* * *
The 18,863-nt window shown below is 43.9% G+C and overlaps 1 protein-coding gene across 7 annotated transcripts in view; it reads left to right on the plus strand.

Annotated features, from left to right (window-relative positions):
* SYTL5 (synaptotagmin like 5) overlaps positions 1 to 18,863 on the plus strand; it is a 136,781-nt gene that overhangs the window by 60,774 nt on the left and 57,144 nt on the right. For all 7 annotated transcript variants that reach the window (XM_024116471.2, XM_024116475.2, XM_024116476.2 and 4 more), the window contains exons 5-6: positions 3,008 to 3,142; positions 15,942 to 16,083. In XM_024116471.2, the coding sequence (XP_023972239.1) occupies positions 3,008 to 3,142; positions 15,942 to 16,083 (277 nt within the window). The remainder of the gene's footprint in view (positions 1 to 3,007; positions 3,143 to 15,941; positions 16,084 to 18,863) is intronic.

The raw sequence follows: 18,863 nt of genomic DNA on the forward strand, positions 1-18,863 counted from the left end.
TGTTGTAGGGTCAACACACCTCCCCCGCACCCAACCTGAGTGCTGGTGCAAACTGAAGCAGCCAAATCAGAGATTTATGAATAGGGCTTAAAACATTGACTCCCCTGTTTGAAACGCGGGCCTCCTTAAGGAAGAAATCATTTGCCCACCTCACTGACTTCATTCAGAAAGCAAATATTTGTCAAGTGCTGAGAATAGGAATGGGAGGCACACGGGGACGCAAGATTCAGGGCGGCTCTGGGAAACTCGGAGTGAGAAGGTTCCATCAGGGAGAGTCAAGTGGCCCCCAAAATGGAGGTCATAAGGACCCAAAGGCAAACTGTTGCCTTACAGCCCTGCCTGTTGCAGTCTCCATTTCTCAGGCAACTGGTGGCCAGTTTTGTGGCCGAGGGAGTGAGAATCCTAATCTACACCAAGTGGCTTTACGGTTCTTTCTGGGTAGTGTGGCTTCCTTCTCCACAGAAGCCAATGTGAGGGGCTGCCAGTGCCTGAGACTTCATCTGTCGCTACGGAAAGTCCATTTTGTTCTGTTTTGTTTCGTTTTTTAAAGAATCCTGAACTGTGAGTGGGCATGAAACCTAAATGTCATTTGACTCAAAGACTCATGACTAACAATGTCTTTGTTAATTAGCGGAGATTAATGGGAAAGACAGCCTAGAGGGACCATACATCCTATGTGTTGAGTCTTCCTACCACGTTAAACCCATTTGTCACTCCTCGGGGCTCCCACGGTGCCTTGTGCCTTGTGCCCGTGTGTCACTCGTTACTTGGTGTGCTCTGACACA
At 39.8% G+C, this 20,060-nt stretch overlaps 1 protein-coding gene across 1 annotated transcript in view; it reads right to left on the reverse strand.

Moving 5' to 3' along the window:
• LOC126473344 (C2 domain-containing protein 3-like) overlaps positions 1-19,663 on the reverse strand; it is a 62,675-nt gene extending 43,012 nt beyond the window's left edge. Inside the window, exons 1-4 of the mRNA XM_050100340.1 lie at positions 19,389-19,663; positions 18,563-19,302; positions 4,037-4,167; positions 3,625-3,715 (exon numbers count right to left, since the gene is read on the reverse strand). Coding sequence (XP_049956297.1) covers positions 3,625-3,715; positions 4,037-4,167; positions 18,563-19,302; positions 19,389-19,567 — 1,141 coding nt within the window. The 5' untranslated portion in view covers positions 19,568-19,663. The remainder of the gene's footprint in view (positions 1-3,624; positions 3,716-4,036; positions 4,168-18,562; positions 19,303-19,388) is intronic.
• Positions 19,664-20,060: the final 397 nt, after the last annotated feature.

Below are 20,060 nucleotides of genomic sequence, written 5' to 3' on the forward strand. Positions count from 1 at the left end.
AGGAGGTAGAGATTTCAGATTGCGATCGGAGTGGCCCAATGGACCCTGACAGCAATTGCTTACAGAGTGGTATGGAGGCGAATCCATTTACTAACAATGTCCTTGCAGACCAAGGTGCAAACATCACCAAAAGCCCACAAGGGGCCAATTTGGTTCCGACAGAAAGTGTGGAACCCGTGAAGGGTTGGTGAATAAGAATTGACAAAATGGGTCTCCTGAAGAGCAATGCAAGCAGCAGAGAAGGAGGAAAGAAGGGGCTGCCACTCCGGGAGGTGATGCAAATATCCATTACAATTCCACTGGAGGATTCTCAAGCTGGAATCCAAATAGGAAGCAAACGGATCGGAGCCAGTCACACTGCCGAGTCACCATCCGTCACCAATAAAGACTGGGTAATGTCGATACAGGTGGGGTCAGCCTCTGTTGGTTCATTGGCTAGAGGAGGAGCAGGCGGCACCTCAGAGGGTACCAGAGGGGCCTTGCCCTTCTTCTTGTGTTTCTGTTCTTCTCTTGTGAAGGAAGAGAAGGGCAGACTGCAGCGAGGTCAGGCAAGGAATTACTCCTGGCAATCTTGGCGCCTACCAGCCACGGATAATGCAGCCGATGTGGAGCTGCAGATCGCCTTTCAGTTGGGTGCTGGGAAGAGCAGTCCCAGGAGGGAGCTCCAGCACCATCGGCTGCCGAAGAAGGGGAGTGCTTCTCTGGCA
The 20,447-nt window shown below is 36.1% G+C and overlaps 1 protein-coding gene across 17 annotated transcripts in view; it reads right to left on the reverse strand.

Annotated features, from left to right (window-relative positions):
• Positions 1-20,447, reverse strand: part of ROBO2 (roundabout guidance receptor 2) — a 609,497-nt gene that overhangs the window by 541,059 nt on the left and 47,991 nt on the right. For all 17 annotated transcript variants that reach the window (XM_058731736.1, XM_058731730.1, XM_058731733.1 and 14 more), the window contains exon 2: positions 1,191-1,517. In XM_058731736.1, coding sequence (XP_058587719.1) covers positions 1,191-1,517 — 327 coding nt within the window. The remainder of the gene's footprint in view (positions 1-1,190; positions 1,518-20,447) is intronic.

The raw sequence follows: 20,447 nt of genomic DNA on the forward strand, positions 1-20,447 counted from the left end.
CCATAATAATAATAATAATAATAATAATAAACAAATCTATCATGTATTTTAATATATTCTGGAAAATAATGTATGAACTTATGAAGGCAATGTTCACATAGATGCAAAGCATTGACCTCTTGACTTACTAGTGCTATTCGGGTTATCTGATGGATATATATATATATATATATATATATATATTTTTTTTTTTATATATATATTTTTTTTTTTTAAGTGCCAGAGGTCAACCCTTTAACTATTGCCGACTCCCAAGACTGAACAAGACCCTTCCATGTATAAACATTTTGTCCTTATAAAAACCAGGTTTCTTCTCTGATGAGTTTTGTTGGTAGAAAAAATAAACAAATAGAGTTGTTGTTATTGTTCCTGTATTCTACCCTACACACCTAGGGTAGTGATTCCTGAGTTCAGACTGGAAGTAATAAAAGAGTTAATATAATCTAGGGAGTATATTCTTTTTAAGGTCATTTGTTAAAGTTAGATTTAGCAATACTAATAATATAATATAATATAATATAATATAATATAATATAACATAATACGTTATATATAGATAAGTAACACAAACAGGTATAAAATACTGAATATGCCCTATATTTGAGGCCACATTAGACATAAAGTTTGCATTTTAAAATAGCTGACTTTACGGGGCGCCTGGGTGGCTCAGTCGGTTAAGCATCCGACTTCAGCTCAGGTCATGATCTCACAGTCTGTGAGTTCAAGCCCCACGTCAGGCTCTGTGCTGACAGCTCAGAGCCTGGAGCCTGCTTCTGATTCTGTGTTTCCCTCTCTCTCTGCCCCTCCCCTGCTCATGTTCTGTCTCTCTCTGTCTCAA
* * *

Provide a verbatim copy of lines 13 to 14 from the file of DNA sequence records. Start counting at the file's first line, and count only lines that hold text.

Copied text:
Annotated features, from left to right (window-relative positions):
• Positions 1-20,447, reverse strand: part of ROBO2 (roundabout guidance receptor 2) — a 609,497-nt gene that overhangs the window by 541,059 nt on the left and 47,991 nt on the right. For all 17 annotated transcript variants that reach the window (XM_058731736.1, XM_058731730.1, XM_058731733.1 and 14 more), the window contains exon 2: positions 1,191-1,517. In XM_058731736.1, coding sequence (XP_058587719.1) covers positions 1,191-1,517 — 327 coding nt within the window. The remainder of the gene's footprint in view (positions 1-1,190; positions 1,518-20,447) is intronic.